11 Helpful Votes
Sail Date: August 2016
The expeditions on this cruise were amazing. The scenery, the wildlife and the excursions onshore in the remote arctic were the stuff of dreams and I would do it all again. But I would do it on a different ship and with a different ... Read More
The expeditions on this cruise were amazing. The scenery, the wildlife and the excursions onshore in the remote arctic were the stuff of dreams and I would do it all again. But I would do it on a different ship and with a different cruise line. This was expensive (very expensive) and was billed as '5 star luxury' but it was really at the class of the Queen Victoria (Cunard) - ie a good mid-level, small ship. It's not anywhere near the luxury levels of Silverseas or Regent. For example, the room only had one chair, not two nor a couch so that at any time in the room one of us had to sit on the bed. There were no rugs for covering us when on the balcony so we couldn't comfortably sit outside to watch the icebergs. And the main lounge opened onto the 'smokers deck' and was always having cold and smoky air rush in. Curiously, for a French line, the food was probably the most disappointing aspect. Well, that and the pushiness of most other passengers. It did not cater well for vegetarians and not at all for vegans. When specific foods were checked, the sous chef was abrupt to the point of rudeness in his responses. Not really good enough. The embarkation and disembarkation were disorganised (and, yes, I appreciate that neither Kangerlussuaq nor Nome are set up for big groups) but the arrangements were not good and the charter flights were very basic. It was not pleasant being in the crush for seats when boarding and then landing in Seattle late at night was tiring. If you look at just the 'expediaiton' nature of this cruise, then I would wholeheartedly recommend it. It was truly wonderful. But the luxury aspect wasn't. Read Less
30 Helpful Votes
Sail Date: August 2016
We took the August 2 – August 16, 2016 Abercrombie and Kent tour of the Arctic. This is our second time on the ship as we also sailed in December 2012 with the Abercrombie and Kent tour of Antarctica. Many of the ship crew (and staff) ... Read More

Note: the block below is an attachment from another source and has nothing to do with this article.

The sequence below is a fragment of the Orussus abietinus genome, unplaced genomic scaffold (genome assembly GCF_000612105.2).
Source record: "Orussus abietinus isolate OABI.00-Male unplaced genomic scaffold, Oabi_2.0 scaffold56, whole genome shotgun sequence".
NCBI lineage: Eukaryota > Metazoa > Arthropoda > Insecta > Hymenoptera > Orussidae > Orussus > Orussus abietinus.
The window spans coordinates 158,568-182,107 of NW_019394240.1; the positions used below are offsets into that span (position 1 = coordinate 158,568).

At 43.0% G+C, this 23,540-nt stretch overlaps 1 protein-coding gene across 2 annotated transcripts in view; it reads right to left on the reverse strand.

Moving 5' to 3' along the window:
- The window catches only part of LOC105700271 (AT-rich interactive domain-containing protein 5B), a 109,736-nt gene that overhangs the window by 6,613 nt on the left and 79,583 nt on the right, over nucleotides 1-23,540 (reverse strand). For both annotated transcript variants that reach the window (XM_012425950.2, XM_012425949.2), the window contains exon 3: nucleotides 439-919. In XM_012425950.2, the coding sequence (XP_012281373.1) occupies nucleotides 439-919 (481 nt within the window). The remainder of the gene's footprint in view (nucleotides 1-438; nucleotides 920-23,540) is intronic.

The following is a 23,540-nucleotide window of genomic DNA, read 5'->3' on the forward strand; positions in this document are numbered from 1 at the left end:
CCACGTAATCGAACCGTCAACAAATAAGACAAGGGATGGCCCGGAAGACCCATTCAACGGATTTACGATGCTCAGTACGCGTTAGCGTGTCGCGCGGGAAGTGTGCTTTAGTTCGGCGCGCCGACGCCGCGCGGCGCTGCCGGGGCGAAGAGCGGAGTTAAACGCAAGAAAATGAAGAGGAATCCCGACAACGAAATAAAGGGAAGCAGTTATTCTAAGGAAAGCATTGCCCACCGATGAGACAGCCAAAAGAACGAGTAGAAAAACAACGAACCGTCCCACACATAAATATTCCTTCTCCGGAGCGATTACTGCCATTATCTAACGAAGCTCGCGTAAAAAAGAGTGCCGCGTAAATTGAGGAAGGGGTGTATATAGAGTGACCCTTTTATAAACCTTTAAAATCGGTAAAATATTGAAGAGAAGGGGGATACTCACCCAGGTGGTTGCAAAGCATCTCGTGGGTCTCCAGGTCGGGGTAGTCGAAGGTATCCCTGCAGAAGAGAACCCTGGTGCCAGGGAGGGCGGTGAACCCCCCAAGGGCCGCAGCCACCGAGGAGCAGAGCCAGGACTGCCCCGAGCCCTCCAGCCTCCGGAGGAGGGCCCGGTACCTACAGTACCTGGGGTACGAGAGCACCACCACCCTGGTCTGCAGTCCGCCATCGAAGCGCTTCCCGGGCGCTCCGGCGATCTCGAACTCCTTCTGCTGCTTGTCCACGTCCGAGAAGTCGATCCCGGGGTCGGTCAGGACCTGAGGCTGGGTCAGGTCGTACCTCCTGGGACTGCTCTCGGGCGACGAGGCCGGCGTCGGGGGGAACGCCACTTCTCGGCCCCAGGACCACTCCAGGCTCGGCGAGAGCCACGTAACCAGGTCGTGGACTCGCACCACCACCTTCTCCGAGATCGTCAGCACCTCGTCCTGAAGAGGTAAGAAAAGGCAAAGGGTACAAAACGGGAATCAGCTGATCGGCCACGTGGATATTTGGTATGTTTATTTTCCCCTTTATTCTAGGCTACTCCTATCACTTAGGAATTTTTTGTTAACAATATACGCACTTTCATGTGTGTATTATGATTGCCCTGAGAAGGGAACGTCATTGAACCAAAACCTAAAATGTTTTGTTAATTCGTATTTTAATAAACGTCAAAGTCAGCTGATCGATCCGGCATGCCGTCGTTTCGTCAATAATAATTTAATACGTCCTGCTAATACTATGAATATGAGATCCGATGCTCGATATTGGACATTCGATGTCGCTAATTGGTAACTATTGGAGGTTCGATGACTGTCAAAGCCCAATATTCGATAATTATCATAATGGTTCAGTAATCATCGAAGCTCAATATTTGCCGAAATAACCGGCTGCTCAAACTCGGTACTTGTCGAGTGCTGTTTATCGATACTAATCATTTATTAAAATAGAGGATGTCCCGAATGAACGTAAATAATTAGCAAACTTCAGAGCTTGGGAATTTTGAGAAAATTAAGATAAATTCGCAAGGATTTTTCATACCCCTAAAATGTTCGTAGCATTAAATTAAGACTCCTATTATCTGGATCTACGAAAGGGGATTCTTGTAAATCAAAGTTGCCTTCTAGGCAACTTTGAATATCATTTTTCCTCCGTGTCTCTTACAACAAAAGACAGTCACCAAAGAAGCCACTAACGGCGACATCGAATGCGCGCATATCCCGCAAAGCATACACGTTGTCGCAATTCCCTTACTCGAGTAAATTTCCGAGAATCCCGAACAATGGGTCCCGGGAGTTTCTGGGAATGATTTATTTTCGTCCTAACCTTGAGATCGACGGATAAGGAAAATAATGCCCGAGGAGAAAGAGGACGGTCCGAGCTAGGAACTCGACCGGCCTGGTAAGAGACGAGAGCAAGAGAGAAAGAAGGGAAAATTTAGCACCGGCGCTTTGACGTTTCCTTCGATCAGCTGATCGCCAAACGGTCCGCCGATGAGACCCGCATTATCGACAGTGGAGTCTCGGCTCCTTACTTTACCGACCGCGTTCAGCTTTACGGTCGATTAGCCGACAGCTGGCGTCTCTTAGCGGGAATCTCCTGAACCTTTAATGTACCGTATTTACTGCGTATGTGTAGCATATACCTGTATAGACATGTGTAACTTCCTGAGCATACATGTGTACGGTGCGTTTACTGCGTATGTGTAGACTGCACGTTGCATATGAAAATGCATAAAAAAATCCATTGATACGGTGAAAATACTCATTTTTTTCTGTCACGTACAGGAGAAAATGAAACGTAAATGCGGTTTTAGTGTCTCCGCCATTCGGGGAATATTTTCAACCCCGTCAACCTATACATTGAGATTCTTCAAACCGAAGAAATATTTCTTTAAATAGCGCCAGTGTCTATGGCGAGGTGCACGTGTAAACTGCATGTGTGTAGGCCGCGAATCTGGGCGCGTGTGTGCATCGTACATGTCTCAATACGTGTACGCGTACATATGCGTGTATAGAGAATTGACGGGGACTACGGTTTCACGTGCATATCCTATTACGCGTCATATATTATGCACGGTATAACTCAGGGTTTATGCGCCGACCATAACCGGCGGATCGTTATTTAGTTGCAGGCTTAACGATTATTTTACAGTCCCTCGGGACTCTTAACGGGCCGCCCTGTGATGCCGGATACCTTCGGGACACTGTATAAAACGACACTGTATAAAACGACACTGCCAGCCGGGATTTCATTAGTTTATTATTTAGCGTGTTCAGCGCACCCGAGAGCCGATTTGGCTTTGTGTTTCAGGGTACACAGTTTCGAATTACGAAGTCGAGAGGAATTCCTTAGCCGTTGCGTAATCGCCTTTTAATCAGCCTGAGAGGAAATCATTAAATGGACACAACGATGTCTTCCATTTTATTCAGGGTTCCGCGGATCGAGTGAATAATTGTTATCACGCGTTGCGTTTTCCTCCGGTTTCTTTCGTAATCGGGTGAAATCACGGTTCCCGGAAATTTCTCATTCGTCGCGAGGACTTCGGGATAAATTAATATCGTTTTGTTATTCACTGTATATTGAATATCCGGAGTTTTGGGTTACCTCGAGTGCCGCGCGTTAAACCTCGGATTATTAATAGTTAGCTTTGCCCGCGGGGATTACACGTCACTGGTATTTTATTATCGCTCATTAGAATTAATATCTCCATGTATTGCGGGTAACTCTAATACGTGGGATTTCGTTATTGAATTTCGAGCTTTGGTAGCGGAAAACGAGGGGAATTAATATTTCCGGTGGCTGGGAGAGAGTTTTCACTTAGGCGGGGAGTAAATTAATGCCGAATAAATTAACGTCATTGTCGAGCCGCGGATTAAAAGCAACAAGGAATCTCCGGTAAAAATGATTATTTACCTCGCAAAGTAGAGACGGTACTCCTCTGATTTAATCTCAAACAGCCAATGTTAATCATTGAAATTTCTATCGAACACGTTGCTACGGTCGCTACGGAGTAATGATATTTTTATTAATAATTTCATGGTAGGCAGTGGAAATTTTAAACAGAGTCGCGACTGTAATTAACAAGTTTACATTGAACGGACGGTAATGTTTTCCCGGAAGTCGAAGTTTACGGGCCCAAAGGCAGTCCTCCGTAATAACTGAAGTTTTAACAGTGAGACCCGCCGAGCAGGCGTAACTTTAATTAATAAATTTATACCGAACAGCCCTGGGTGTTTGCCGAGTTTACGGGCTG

We took the August 2 – August 16, 2016 Abercrombie and Kent tour of the Arctic. This is our second time on the ship as we also sailed in December 2012 with the Abercrombie and Kent tour of Antarctica. Many of the ship crew (and staff) were the same as the previous tour. We found the crew, staff and A&K to be exceptional and excellent choices for delivering a tour that is very dynamic, flexible and not a simple checklist of ports/stops. We loved how the staff and crew added unexpected stops or landings when the opportunity appeared or we had more time in our schedule based on the great time we made crossing certain areas faster than expected. We should call out that we had great weather and this helped to made additional landings possible due to fast transit times. The start of the tour was in Oslo Norway. We booked our first night at the Hotel Continental. What a great choice. What a great location. What great service. Highly recommended hotel when visiting Oslo. The second night was booked with A&K: Hotel Bristol. It was only a few blocks away from the Continental so the location was great – but we were very disappointed with the hotel quality and amenities for such a high price as part of the tour. The rooms were TINY and you could not even move a suitcase past the bed to the other side as there was no room to do so. The shower has no door since it is so close to the toilet and sink. You definitely do not want to be in the bathroom when someone else is taking a shower as you will also be soaking wet from all the spray. The room was also very warm…when we complained, they brought up a desk fan as the solution as there was no air conditioning…despite the fact we were in August, a summer month. The hotel lobby and décor were delightful, but the rooms definitely proved the hotel is mainly a turnkey large volume tourist hotel and not a luxury accommodation. We stayed in cabin 416 this time similar to last time. It appears that the fourth floor is the best value of all floors. It is conveniently located in the middle of most areas and available at a reasonable price. All the cabins (except one or two) are the same size, same décor and same amenities. If you like to be on a higher floor, the cost is elevated significantly, but you really do not receive any major or significant benefits. The ship has not been renovated since its launch, but we found that all cabins and ship were extremely well maintained and any damage, wear and tear has definitely been fixed or replaced despite being 7 years old. All drinks are included, although if you prefer premium brands or beers, there are additional charges. The overall choices were quite nice and rarely did we find a need or feel a demand for paying for a premium brand. Also similar to our previous cruise on Le Boreal, we found the food to be excellent. There is always fresh bread, fresh cheese, fresh fruit and many choices…so many choices and so much food, nobody can eat it all. We mostly enjoyed the deck 6 buffet as the staff were excellent and the food choices met all our desires. The breakfast is a little more European style, but they do have eggs and bacon for the Americans and British when they want it. The deck 2 restaurant is definitely more of a premium, sit down service, but it does take significantly longer to complete a meal. The dinner meal takes (on average) 3 hours…which is a bit much for us. However, the larger event galas are quite fun and delightful. Nothing to complain about here. The entertainment is a limited, but the reality is this is an explorer/adventure cruise. It more about the itinerary and not the luxuries…although the ship is certainly 5 star in most aspects. Some say it is not as luxurious as a Seaborn cruise, but it is up there. In the deck 6 forward lounge, they have some nice piano music every evening and in the lower deck 2 lounge, it is more of a cover band (man and women) playing different music to entertain guests. There is only 1 or two evening entertainment acts in the entire trip…many evenings are spent with some documentary movies or late night lectures. I guess this appeals to the dominant older audience more than others, but it was only a small disappointment and not the overall goal of this trip. Not many people stay up late actually, but it is quite fun when in the Arctic Circle when there is no sunset, no darkness and you can spot whales, polar bears or other wildlife at 1:00 in the morning. It feels very difficult, but is quite a fun adventure when you cross above the 78-degree north latitude. For the outings, you definitely want and need the rubber boots. Almost all landings were “wet” and stepping out of the zodiacs into the water when you come ashore. You definitely also need the warm jackets, hats and gloves as some days the wind is cold and it is hard to stay warm on a long zodiac ride without it. However, as we often did, you also want lighter clothing that you can wear for more comfortable walking and hiking once ashore. We usually shed the heavier clothing and then put them back on when we got back on the zodiacs. The crew were excellent in discovering and spotting wildlife throughout the tour. The A&K crew work closely with the Le Boreal crew to make decisions where and when to visit different spots and their work to manage the travel speed during great weather to provide buffer when wildlife was spotted was very much appreciated. Only one of the landings/expeditions was a poor location or a bad use of time in the Greenland fjords. It is possible we were fortunate to spot wildlife on every other landing/expedition and this one was merely normal. I think we saw a total of 12 polar bears on our trip which was very exceptional and fortunate to the hard work of the crew to be watching and searching for wildlife 24x7. Be ready, the sightings may not occur until 1:00 or 3:00 in the morning, but when you have 24 hours of daylight in the Arctic Circle, it is much easier to stay up late. The ship does have Internet connectivity and they charge about 15 euros per hour of connectivity. It is not high speed and don’t try sending large pictures by email or uploading them to sites. It just will not work. It is also very spotty…and when you are up above 78 degrees north latitude, there is no coverage. The azimuth to the global satellites is too far off and you will have to live without connectivity for 3-4 days. When you are also in the Greenland fjords, the mountains will also block the connection so you will have limited connectivity here as well. The CNN/CNBC/BBC stations are also spotty dependent on the satellite connection. The ship does have a nice collection of recent movies which made some of the relax time in the rooms nice when taking a rest between expeditions. Read Less